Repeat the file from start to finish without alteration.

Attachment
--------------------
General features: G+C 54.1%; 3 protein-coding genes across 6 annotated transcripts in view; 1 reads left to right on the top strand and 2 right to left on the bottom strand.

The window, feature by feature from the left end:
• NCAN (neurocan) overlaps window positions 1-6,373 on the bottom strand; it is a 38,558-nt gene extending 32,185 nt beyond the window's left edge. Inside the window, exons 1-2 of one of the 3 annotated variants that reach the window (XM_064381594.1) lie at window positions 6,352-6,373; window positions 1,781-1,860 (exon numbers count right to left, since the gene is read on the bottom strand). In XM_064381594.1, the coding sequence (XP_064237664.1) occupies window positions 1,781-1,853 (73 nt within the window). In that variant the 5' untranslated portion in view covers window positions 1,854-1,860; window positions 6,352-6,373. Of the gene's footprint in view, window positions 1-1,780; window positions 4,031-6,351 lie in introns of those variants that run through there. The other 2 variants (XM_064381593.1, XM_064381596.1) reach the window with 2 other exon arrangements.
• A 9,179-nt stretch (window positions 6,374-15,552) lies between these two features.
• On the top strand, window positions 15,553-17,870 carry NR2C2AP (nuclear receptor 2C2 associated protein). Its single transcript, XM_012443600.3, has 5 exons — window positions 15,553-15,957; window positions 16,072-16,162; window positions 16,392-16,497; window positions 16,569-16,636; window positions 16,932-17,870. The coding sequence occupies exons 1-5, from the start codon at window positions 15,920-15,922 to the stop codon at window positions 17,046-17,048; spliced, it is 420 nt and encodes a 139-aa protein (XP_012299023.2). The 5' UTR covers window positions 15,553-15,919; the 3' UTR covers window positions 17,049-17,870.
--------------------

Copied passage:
General features: G+C 54.1%; 3 protein-coding genes across 6 annotated transcripts in view; 1 reads left to right on the top strand and 2 right to left on the bottom strand.

The window, feature by feature from the left end:
• NCAN (neurocan) overlaps window positions 1-6,373 on the bottom strand; it is a 38,558-nt gene extending 32,185 nt beyond the window's left edge. Inside the window, exons 1-2 of one of the 3 annotated variants that reach the window (XM_064381594.1) lie at window positions 6,352-6,373; window positions 1,781-1,860 (exon numbers count right to left, since the gene is read on the bottom strand). In XM_064381594.1, the coding sequence (XP_064237664.1) occupies window positions 1,781-1,853 (73 nt within the window). In that variant the 5' untranslated portion in view covers window positions 1,854-1,860; window positions 6,352-6,373. Of the gene's footprint in view, window positions 1-1,780; window positions 4,031-6,351 lie in introns of those variants that run through there. The other 2 variants (XM_064381593.1, XM_064381596.1) reach the window with 2 other exon arrangements.
• A 9,179-nt stretch (window positions 6,374-15,552) lies between these two features.
• On the top strand, window positions 15,553-17,870 carry NR2C2AP (nuclear receptor 2C2 associated protein). Its single transcript, XM_012443600.3, has 5 exons — window positions 15,553-15,957; window positions 16,072-16,162; window positions 16,392-16,497; window positions 16,569-16,636; window positions 16,932-17,870. The coding sequence occupies exons 1-5, from the start codon at window positions 15,920-15,922 to the stop codon at window positions 17,046-17,048; spliced, it is 420 nt and encodes a 139-aa protein (XP_012299023.2). The 5' UTR covers window positions 15,553-15,919; the 3' UTR covers window positions 17,049-17,870.